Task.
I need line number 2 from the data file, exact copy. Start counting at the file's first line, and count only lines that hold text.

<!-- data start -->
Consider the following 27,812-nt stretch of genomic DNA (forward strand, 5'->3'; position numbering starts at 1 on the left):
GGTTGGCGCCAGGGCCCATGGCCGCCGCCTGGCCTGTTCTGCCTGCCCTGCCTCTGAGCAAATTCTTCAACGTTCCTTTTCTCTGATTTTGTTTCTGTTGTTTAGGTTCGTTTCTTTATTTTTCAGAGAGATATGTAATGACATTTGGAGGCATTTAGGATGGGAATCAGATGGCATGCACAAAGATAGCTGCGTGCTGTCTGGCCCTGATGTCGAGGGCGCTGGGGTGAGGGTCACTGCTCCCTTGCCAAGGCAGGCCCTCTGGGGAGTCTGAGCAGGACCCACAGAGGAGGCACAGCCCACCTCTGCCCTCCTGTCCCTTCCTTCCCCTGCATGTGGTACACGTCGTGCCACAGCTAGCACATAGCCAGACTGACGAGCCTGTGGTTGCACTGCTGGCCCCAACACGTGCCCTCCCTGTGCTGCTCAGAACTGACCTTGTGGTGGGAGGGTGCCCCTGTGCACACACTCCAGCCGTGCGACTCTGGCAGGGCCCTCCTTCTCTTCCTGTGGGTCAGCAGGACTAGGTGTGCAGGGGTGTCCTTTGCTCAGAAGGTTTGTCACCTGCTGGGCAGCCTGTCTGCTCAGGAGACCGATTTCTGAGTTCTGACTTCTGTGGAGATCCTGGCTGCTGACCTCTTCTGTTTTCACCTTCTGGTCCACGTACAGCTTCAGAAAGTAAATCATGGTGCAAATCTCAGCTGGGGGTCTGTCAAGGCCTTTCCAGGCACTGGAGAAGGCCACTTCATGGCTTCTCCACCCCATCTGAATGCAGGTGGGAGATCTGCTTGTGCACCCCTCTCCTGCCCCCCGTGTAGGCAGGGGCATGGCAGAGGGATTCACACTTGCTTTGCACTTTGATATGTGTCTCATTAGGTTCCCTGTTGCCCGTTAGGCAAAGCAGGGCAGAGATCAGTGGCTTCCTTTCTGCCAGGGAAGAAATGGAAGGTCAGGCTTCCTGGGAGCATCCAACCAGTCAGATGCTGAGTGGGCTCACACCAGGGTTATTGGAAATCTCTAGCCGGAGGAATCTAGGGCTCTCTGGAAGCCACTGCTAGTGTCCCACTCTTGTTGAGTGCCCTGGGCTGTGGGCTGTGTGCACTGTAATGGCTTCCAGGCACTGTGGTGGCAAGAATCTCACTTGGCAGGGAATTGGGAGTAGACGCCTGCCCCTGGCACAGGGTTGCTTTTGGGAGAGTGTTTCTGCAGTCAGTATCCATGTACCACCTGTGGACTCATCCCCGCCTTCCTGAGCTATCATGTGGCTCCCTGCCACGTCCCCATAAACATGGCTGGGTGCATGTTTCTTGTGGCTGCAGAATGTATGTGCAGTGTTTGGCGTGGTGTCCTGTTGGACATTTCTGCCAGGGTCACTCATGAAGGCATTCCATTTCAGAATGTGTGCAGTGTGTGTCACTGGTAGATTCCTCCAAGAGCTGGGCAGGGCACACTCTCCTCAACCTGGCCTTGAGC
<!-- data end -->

GGTTGGCGCCAGGGCCCATGGCCGCCGCCTGGCCTGTTCTGCCTGCCCTGCCTCTGAGCAAATTCTTCAACGTTCCTTTTCTCTGATTTTGTTTCTGTTGTTTAGGTTCGTTTCTTTATTTTTCAGAGAGATATGTAATGACATTTGGAGGCATTTAGGATGGGAATCAGATGGCATGCACAAAGATAGCTGCGTGCTGTCTGGCCCTGATGTCGAGGGCGCTGGGGTGAGGGTCACTGCTCCCTTGCCAAGGCAGGCCCTCTGGGGAGTCTGAGCAGGACCCACAGAGGAGGCACAGCCCACCTCTGCCCTCCTGTCCCTTCCTTCCCCTGCATGTGGTACACGTCGTGCCACAGCTAGCACATAGCCAGACTGACGAGCCTGTGGTTGCACTGCTGGCCCCAACACGTGCCCTCCCTGTGCTGCTCAGAACTGACCTTGTGGTGGGAGGGTGCCCCTGTGCACACACTCCAGCCGTGCGACTCTGGCAGGGCCCTCCTTCTCTTCCTGTGGGTCAGCAGGACTAGGTGTGCAGGGGTGTCCTTTGCTCAGAAGGTTTGTCACCTGCTGGGCAGCCTGTCTGCTCAGGAGACCGATTTCTGAGTTCTGACTTCTGTGGAGATCCTGGCTGCTGACCTCTTCTGTTTTCACCTTCTGGTCCACGTACAGCTTCAGAAAGTAAATCATGGTGCAAATCTCAGCTGGGGGTCTGTCAAGGCCTTTCCAGGCACTGGAGAAGGCCACTTCATGGCTTCTCCACCCCATCTGAATGCAGGTGGGAGATCTGCTTGTGCACCCCTCTCCTGCCCCCCGTGTAGGCAGGGGCATGGCAGAGGGATTCACACTTGCTTTGCACTTTGATATGTGTCTCATTAGGTTCCCTGTTGCCCGTTAGGCAAAGCAGGGCAGAGATCAGTGGCTTCCTTTCTGCCAGGGAAGAAATGGAAGGTCAGGCTTCCTGGGAGCATCCAACCAGTCAGATGCTGAGTGGGCTCACACCAGGGTTATTGGAAATCTCTAGCCGGAGGAATCTAGGGCTCTCTGGAAGCCACTGCTAGTGTCCCACTCTTGTTGAGTGCCCTGGGCTGTGGGCTGTGTGCACTGTAATGGCTTCCAGGCACTGTGGTGGCAAGAATCTCACTTGGCAGGGAATTGGGAGTAGACGCCTGCCCCTGGCACAGGGTTGCTTTTGGGAGAGTGTTTCTGCAGTCAGTATCCATGTACCACCTGTGGACTCATCCCCGCCTTCCTGAGCTATCATGTGGCTCCCTGCCACGTCCCCATAAACATGGCTGGGTGCATGTTTCTTGTGGCTGCAGAATGTATGTGCAGTGTTTGGCGTGGTGTCCTGTTGGACATTTCTGCCAGGGTCACTCATGAAGGCATTCCATTTCAGAATGTGTGCAGTGTGTGTCACTGGTAGATTCCTCCAAGAGCTGGGCAGGGCACACTCTCCTCAACCTGGCCTTGAGC